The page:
Some athletes can jump higher while wearing shoes designed to enhance jump height. Certain basketball shoe manufacturers claim that their shoes allow a player to jump 3 1/2 inches higher than the player can jump without the special shoes. Although shoe-design technology may focus attention on better jumping technique, jumping higher does not depend entirely upon the shoes. It was discovered that some players maintain a higher jump after wearing jump-enhancing -- spring-assisted -- basketball shoes, even when they wear their old footgear, according to Chris Ballard of "Sports Illustrated."
The Impact of Shoe Padding
Fast action on the hard surfaces of basketball courts causes many injuries to athletes. Basketball shoe manufacturers responded to this phenomenon by creating complicated cushioning systems in basketball shoes to reduce impact stress. However, while the shoes reduce impact injuries, the added padding absorbs some energy used to drive a jump, which reduces jump height.
Vertical jumping depends mostly on muscle strength, using the muscles of calves and upper legs to drive the body upward. Muscle elasticity also contributes to jumping height by storing and releasing energy. Maximum jumping height depends upon using the structure of the body correctly. Placing weight on the balls of the feet rather than the heels allows elastic energy storage in the Achilles tendon. The typical energy increase makes a difference of about 3 1/2 inches in jumping height, according to Ken Young of the University of Washington. This increase closely matches the results reported by Athletic Propulsion Labs during tests of their spring-loaded shoe.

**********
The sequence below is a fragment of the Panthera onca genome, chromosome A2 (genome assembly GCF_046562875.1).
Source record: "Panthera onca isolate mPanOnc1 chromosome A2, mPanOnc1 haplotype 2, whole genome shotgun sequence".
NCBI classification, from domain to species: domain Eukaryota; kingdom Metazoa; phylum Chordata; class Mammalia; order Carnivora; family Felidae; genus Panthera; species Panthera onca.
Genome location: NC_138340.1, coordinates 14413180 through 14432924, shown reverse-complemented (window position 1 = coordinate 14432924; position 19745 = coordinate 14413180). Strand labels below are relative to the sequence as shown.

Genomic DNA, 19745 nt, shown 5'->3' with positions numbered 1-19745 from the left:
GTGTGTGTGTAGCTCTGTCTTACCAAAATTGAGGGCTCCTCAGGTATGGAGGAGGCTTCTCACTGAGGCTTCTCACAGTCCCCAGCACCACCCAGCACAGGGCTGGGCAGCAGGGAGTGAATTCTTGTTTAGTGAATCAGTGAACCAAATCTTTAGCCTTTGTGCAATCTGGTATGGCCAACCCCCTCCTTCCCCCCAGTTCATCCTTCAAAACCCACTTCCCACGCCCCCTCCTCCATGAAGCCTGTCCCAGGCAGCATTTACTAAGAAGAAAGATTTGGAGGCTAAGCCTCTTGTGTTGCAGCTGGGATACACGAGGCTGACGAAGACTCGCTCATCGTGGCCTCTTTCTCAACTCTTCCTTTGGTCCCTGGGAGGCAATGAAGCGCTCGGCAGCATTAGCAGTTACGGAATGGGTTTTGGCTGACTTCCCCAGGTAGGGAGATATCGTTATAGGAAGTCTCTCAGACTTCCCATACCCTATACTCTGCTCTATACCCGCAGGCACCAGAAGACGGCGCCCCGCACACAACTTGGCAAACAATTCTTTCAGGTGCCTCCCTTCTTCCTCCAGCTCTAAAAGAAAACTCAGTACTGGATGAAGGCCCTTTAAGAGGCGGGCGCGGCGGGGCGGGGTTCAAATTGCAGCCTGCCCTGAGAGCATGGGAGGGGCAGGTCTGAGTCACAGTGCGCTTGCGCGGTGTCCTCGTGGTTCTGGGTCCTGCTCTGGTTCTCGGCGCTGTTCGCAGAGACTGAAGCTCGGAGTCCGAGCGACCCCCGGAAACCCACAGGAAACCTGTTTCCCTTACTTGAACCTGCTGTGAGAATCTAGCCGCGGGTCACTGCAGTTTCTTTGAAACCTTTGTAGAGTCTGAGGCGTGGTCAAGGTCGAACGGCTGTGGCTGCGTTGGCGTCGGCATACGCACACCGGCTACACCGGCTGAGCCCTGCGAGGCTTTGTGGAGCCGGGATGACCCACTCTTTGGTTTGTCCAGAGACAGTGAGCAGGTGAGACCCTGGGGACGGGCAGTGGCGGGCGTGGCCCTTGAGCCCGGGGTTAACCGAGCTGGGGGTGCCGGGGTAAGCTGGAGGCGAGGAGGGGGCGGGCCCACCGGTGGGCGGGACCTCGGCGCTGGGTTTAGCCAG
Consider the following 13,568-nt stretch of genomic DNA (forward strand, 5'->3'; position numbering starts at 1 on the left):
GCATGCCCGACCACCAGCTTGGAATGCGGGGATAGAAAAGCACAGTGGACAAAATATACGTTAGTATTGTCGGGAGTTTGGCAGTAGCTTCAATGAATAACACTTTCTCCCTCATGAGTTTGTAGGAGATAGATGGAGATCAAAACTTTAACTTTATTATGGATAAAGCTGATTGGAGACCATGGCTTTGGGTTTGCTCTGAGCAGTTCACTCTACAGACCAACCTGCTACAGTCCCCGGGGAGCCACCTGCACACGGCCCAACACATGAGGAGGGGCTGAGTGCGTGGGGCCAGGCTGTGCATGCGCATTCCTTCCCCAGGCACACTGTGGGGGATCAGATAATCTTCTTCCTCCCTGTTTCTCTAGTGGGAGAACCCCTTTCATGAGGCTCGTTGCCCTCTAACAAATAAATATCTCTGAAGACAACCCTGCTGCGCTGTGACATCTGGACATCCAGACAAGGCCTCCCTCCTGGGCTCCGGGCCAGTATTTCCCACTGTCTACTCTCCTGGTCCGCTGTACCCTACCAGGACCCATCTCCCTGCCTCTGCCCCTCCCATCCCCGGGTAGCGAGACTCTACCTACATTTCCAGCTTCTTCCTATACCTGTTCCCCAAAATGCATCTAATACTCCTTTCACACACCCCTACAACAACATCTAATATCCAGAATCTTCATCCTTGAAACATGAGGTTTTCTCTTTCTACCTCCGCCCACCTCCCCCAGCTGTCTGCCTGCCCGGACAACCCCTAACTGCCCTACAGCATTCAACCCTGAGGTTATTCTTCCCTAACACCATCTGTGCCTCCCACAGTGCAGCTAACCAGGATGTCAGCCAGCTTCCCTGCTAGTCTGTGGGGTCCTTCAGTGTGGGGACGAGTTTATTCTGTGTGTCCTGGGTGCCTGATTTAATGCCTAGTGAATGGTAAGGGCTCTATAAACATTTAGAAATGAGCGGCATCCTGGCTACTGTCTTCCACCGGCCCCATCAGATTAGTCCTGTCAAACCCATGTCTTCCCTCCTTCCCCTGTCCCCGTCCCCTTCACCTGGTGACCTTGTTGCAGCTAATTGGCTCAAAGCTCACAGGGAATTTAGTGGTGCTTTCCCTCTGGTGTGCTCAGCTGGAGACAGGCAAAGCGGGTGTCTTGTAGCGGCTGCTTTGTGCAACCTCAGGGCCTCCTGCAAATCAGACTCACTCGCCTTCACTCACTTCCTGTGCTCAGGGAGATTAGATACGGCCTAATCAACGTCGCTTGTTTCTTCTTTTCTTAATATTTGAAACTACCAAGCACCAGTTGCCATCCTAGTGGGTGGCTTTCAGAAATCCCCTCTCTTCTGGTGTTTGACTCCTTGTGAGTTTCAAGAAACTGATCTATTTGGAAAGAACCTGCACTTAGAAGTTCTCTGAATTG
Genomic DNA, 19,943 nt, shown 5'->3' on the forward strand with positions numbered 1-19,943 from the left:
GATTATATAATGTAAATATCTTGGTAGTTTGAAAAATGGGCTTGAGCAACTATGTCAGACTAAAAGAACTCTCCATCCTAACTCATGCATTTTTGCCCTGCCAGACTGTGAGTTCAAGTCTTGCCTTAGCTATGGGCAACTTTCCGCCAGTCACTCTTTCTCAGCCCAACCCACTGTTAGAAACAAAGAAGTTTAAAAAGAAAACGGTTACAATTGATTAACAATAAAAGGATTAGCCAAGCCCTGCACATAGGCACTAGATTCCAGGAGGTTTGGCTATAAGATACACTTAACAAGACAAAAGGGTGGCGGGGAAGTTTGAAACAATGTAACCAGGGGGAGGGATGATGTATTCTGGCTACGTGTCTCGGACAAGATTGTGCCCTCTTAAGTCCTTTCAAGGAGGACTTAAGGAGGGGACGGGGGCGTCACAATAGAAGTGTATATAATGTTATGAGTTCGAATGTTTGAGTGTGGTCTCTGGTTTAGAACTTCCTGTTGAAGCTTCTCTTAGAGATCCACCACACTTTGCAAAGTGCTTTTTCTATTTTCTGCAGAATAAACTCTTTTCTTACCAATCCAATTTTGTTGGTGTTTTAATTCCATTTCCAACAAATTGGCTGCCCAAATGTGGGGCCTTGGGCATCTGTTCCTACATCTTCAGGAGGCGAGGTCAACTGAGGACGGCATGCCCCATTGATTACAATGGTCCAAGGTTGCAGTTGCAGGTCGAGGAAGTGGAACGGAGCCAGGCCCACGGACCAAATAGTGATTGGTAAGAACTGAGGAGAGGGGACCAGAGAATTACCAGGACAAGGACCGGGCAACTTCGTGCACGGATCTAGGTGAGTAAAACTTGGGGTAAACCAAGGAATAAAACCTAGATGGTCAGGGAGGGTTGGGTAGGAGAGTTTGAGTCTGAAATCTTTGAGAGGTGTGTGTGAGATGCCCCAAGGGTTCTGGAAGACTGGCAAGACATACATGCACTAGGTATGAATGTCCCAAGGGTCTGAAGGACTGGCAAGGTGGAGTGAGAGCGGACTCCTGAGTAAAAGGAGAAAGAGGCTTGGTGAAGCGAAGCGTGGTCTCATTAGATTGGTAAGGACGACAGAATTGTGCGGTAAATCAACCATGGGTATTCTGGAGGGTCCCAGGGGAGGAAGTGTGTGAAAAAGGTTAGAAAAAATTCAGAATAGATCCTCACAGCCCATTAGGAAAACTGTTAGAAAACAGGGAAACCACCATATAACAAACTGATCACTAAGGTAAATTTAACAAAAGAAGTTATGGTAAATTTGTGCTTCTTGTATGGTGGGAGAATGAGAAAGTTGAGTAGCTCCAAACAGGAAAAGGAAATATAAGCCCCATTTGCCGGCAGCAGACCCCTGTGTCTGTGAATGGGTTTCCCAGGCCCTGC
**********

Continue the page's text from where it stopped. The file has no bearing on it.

Special strength-training shoes contribute to jumping ability by forcing the wearers to put weight on the forward part of the foot. Thick soles on the front part of the training shoes lift the heel off the floor. The shoes put emphasis on calf strength and prevent the player from driving the heel downwards instead of using the natural resilience of the foot. Athletes see improved jumping ability when returning to regular footgear.
Banned by the National Basketball Association, performance-enhancing spring-loaded shoes increase jumping height through better technology, according to Athletic Performance Labs. A compression spring in the ball area of the shoe stores energy when the athlete plants the foot for the jump, and during the propulsion part of the movement transfers energy back to both ball and heel through a patented embedded bar in the shoe's sole. Players do report improvements in jumping height, but those improvements linger even when athletes shift to other shoes. The new shoes encourage better form, but so does an hour of training with a good coach, says Chris Ballard of "Sports Illustrated."